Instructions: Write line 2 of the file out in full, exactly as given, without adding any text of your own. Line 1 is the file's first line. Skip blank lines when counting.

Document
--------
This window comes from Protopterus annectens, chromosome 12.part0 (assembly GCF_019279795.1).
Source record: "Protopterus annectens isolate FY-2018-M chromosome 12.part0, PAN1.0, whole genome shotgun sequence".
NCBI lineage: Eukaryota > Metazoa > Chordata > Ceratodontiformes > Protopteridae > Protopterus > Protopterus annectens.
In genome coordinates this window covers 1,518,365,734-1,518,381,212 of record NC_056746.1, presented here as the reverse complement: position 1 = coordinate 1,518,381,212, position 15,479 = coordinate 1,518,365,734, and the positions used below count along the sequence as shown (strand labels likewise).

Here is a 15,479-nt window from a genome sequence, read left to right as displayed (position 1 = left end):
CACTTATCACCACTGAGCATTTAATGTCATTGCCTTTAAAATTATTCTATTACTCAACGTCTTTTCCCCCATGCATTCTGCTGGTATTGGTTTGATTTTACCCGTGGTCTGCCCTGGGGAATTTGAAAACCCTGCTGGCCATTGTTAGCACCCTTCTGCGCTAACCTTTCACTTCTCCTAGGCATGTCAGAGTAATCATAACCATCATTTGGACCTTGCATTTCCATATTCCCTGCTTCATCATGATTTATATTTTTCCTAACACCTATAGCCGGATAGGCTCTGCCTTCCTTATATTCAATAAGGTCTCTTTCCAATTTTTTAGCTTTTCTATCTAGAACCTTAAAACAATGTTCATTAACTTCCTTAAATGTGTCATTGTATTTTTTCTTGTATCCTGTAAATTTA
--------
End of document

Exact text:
Source record: "Protopterus annectens isolate FY-2018-M chromosome 12.part0, PAN1.0, whole genome shotgun sequence".